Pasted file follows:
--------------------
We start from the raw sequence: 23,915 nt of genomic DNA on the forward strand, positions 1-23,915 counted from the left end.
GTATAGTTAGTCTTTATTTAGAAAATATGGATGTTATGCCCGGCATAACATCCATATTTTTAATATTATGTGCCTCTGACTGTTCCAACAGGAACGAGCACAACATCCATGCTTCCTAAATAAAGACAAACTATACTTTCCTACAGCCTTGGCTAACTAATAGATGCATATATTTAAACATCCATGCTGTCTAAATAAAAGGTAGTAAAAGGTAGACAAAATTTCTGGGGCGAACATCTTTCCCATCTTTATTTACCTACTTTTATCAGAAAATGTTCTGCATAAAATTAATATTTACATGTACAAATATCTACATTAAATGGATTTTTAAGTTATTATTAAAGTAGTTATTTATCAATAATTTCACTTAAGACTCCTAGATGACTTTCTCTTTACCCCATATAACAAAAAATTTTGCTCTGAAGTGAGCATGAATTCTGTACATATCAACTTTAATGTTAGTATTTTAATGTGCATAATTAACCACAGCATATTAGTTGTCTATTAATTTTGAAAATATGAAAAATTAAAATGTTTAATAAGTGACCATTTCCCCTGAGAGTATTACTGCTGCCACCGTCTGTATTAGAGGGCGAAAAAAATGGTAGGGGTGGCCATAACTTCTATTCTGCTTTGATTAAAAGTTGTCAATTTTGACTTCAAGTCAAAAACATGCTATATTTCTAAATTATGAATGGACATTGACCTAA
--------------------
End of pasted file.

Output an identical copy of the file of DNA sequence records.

We start from the raw sequence: 23,915 nt of genomic DNA on the forward strand, positions 1-23,915 counted from the left end.
GTATAGTTAGTCTTTATTTAGAAAATATGGATGTTATGCCCGGCATAACATCCATATTTTTAATATTATGTGCCTCTGACTGTTCCAACAGGAACGAGCACAACATCCATGCTTCCTAAATAAAGACAAACTATACTTTCCTACAGCCTTGGCTAACTAATAGATGCATATATTTAAACATCCATGCTGTCTAAATAAAAGGTAGTAAAAGGTAGACAAAATTTCTGGGGCGAACATCTTTCCCATCTTTATTTACCTACTTTTATCAGAAAATGTTCTGCATAAAATTAATATTTACATGTACAAATATCTACATTAAATGGATTTTTAAGTTATTATTAAAGTAGTTATTTATCAATAATTTCACTTAAGACTCCTAGATGACTTTCTCTTTACCCCATATAACAAAAAATTTTGCTCTGAAGTGAGCATGAATTCTGTACATATCAACTTTAATGTTAGTATTTTAATGTGCATAATTAACCACAGCATATTAGTTGTCTATTAATTTTGAAAATATGAAAAATTAAAATGTTTAATAAGTGACCATTTCCCCTGAGAGTATTACTGCTGCCACCGTCTGTATTAGAGGGCGAAAAAAATGGTAGGGGTGGCCATAACTTCTATTCTGCTTTGATTAAAAGTTGTCAATTTTGACTTCAAGTCAAAAACATGCTATATTTCTAAATTATGAATGGACATTGACCTAA